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Context: I did some vector art to use in a login page and adverts. I got cool reviews about it, but my boss prefers real photos instead of vector art. The photos and vector art are for a Business Intelligence/Finance corporate environment, and the subject is buildings and data.

Problem: I'm trying to sell this topic to my boss, but fruitlessly. I can't figure out a decent argument to present to choose vector art in detriment of photos.

In my opinion, this corporation needs more differentiating artwork and subject in the communication, because all of the pictures are stereotyped, standardized and cliché (example example 2)

I would like to sell this idea to my boss; I think if I can show him a well explained point of view he will change his.

Does anyone have the same point of view as me? How better could I present my argument?

Artwork in question:

My concept for this, is to contrast with the heavy imagery website to present the user with a "smooth" transition between the website and the user interface were all the dashboards are presented. enter image description here

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    Could you provide some examples of the vectors you're proposing as well as the images your boss suggests? – Zach Saucier Jan 22 '16 at 13:47
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    You might find this question helpful, especially SOIA's answer. – JTL Jan 22 '16 at 14:22
  • I'll provide the vector art in an edit Zach Saucier, the images he wants to use are demonstrated in example and in example 2 JTL thank you, this is very helpful as i'm not very fluent in explaining my point of view, and the questions also refers illustrations! – Nuno cruz Jan 22 '16 at 17:50
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After years of working with clients and bosses I have learned to always ask, "Why?". For instance in your situation I would be asking, "What's the problem you are trying to solve with using a photograph?".

This does two things:

  1. It reframes the question from design specifics to a language you both speak well
  2. It reframes allows your boss to elaborate on his thought process

Speaking to the first point, talking to clients about color, imagery, etc. is typically not useful. They don't speak in design terms. They speak in business terms. I frame all my questions around problems I am solving for my clients and then interpret them into designs I sell back by going through their points, one by one, confirming why this is the right solution.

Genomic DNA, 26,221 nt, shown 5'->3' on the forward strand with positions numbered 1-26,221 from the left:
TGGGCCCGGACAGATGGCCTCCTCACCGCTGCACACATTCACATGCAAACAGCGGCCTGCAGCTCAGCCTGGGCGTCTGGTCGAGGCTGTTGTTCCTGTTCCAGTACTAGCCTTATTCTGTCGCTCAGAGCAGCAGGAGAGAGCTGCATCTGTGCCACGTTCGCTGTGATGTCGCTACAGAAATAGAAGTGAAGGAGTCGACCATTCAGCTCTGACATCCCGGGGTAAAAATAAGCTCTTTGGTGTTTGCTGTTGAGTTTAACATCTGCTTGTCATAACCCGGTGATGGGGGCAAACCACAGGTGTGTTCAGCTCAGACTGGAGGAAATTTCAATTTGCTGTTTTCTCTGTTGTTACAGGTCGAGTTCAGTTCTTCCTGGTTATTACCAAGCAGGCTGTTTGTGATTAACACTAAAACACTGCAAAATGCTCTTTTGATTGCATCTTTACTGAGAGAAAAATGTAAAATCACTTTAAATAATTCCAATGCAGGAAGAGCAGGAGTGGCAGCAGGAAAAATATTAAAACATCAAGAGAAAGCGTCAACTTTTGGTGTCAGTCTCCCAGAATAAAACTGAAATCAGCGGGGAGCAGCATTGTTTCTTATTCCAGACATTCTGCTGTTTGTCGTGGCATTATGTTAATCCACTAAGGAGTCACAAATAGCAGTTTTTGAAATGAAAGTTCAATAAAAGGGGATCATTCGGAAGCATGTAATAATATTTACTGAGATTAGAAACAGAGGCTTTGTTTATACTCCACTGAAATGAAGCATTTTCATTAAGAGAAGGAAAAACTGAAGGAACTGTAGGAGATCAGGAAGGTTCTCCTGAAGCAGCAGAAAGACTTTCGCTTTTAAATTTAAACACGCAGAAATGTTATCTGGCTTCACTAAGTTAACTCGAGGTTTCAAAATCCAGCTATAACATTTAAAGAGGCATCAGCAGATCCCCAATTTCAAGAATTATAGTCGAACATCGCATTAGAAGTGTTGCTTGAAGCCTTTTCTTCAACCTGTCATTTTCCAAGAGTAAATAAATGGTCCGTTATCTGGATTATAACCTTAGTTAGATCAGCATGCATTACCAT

Speaking to the second point, maybe there is legitimately a reason why he wants a photograph over your vector image. Having him answer this question allows him to give you insight into a problem he doesn't think your vector image is solving. Breaking this down typically falls one of two ways. One, they realize there really was not good reason besides their personal preference, or second, they have a legitimate business reason for their argument and you can now solve that problem. If it was personal preference ask if this login page is for clients or for him/her? I think you can see where I am going with that.

The point of this is we are problem solvers. In every situation you can always go back to asking, "What is the problem I am trying to solve here?" A vector may be the best path to solving that problem. Maybe it'll be a different vector then the one you have created originally. Who knows? You will. After you ask why. =)

Hope this was helpful insight!

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    This is very helpful Frank, i'm a junior, and i lack this exact same experience, i will try to re-frame his thought and my own :) and i'll see the end experience of this. After that, i will make an update! Cheers – Nuno cruz Jan 22 '16 at 17:53
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    @Nunocruz Very good points from Frank. Some clients are stuck with the idea that concept pictures are the best way to promote their message clearly and in a way, they do not trust their audience's intelligence. That's another point that can be used to show another perspective to clients. As Frank said, in the end it's possible it's a matter of preference and you might need to offer a solution that mixes pictures and flat art first, and then slowly bring the branding to something more elegant gradually. Sometimes you can't make "brutal" changes, some clients want to see themselves in your art! – go-junta Jan 22 '16 at 22:38
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    I've been there Nunocruz. I am far enough long in my career that mentoring is something I genuinely enjoy. Again, it's common to try and speak the same language and the further you get in your career you'll understand that if your going to speak the same language, it's the language of business. =D To @go-junta's point, client's sometimes have issues realize you are design for your clients and not them. At the end of the day, they pay the bills, but getting them to truly understand that fact will help both of your succeed in your goals. – Frank Stallone III Jan 23 '16 at 19:14
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    Very good points there, this is exactly the feedback that i needed guys! To make my problem worse, the company does not have a clear brand, and everything is made with no concept in mind and structure, with this imagery i'm trying to converge in one concept so i can show that we need to change the fact that we have no brand! Thank's for all of you inputs it really helps me!! – Nuno cruz Jan 27 '16 at 10:34

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